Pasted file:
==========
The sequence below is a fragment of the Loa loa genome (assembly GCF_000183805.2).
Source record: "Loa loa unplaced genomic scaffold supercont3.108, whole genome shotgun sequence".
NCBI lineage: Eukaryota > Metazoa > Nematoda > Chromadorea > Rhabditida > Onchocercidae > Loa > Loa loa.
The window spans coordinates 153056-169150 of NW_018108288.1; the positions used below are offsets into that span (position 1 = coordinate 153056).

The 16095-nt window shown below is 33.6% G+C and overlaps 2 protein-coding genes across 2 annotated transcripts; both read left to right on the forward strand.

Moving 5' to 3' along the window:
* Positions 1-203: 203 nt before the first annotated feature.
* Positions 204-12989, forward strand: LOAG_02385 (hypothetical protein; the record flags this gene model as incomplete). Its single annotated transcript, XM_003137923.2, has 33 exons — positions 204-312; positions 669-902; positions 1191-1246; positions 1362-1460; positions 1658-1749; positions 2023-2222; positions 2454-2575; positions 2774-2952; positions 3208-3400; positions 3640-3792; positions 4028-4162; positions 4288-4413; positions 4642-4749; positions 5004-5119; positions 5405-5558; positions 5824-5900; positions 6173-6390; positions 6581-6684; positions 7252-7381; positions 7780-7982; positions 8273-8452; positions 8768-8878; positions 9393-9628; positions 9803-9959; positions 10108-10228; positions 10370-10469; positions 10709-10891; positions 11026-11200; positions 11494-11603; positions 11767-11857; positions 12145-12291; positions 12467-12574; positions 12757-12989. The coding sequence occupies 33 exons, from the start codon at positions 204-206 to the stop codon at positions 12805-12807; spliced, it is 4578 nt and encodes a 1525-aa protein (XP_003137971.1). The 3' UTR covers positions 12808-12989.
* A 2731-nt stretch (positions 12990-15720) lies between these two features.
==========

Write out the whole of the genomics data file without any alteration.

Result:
The sequence below is a fragment of the Loa loa genome (assembly GCF_000183805.2).
Source record: "Loa loa unplaced genomic scaffold supercont3.108, whole genome shotgun sequence".
NCBI lineage: Eukaryota > Metazoa > Nematoda > Chromadorea > Rhabditida > Onchocercidae > Loa > Loa loa.
The window spans coordinates 153056-169150 of NW_018108288.1; the positions used below are offsets into that span (position 1 = coordinate 153056).

The 16095-nt window shown below is 33.6% G+C and overlaps 2 protein-coding genes across 2 annotated transcripts; both read left to right on the forward strand.

Moving 5' to 3' along the window:
* Positions 1-203: 203 nt before the first annotated feature.
* Positions 204-12989, forward strand: LOAG_02385 (hypothetical protein; the record flags this gene model as incomplete). Its single annotated transcript, XM_003137923.2, has 33 exons — positions 204-312; positions 669-902; positions 1191-1246; positions 1362-1460; positions 1658-1749; positions 2023-2222; positions 2454-2575; positions 2774-2952; positions 3208-3400; positions 3640-3792; positions 4028-4162; positions 4288-4413; positions 4642-4749; positions 5004-5119; positions 5405-5558; positions 5824-5900; positions 6173-6390; positions 6581-6684; positions 7252-7381; positions 7780-7982; positions 8273-8452; positions 8768-8878; positions 9393-9628; positions 9803-9959; positions 10108-10228; positions 10370-10469; positions 10709-10891; positions 11026-11200; positions 11494-11603; positions 11767-11857; positions 12145-12291; positions 12467-12574; positions 12757-12989. The coding sequence occupies 33 exons, from the start codon at positions 204-206 to the stop codon at positions 12805-12807; spliced, it is 4578 nt and encodes a 1525-aa protein (XP_003137971.1). The 3' UTR covers positions 12808-12989.
* A 2731-nt stretch (positions 12990-15720) lies between these two features.